2. Sounds played when eg. receiving a message could be re-encoded to a lower bitrate (depending on their codec, namely AAC, MP3 or Vorbis), to get to the lowest limit where the typical human ear would not perceive that much of a quality difference using good-quality headphones. Luckily for us, human ears are quite bad at hearing, so we can trick them lowering sound quality;
  3. Vendored CSS properties for all legacy browsers (pre-2017) could be disabled in our modern CSS build targeting all modern browsers (they are still included in our legacy stylesheet build);
  4. WOFF fonts could be removed from our modern CSS build, keeping WOFF2 only (those rules were repeated hundreds of time due to alphabet-specific unicode range rules);
  5. Some resource hints "dns-prefetch" and "preconnect" could be removed to avoid unnecessary DNS queries and TCP & crypto handshakes, to domains typically used by 1% of the people that see the chatbox when it is closed;
  6. The settings hostname "settings.crisp.chat" could be merged to the assets hostname "client.crisp.chat" on a sub-path, which would save 1 DNS query, 1 TCP handshake and 1 crypto negotiation, and allowed re-use of the already-open HTTP/2 connection to load the chatbox settings;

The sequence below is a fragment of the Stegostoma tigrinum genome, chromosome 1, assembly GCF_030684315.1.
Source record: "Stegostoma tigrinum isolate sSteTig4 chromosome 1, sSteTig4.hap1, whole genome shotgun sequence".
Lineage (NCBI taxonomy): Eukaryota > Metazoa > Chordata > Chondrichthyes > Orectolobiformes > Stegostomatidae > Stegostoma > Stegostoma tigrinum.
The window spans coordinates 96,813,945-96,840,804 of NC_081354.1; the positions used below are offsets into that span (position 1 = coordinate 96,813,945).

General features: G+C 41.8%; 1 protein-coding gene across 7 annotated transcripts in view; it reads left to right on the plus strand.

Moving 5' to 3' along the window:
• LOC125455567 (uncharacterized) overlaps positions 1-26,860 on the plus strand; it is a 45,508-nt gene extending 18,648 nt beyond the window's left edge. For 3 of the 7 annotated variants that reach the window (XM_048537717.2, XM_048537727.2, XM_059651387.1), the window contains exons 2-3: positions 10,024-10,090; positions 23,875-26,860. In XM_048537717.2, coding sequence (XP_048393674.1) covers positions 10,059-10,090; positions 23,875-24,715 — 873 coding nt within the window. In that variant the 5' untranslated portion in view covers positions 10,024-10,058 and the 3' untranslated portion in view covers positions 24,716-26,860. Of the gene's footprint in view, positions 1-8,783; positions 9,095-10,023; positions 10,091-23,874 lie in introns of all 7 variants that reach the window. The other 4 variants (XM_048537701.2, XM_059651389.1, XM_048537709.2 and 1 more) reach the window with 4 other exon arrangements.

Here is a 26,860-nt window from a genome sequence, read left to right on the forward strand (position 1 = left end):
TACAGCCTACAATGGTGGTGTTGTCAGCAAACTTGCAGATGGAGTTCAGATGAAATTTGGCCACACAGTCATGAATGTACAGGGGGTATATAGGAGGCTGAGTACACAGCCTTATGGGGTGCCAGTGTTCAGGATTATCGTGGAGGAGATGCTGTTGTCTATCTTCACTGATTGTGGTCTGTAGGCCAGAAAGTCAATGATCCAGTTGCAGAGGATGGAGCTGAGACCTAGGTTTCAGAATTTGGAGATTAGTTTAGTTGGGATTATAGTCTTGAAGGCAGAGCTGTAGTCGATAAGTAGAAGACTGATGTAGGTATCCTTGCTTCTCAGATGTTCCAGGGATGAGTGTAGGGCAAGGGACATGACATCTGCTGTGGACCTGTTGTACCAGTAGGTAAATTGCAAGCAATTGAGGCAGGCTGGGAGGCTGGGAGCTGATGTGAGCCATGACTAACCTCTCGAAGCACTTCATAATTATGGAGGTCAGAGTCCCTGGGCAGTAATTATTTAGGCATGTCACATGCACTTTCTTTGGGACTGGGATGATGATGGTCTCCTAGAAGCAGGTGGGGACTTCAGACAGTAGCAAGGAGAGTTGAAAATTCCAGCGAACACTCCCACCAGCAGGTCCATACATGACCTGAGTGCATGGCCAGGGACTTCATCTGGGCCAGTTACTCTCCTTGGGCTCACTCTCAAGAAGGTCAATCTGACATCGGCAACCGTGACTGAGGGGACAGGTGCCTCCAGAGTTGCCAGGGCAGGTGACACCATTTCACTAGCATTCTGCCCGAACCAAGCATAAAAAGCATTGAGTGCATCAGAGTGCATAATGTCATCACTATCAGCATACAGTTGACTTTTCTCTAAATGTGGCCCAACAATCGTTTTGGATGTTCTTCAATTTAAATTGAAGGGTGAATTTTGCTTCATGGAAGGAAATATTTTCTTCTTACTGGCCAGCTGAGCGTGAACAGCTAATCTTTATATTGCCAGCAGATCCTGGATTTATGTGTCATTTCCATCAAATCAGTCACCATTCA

7. Some CSS rules "visibility: hidden;" could be tuned to "display: none;" to prevent fonts from being loaded when not shown in screen for 99% of chatbox users, saving 20KB of data, and 2 HTTP requests;
  8. CSS class names could be reduced even more, via our hashing post-processor which takes in our human-readable CSS class names such as ".crisp-client-container", and mangle them to hashed class names such as ".cc-2da1";
  9. JavaScript properties and function names that are internal could be mangled per-class via uglify, which would transform eg. "this.__long_property_name" to eg. "this.Wr_" (this saved a lot of bytes);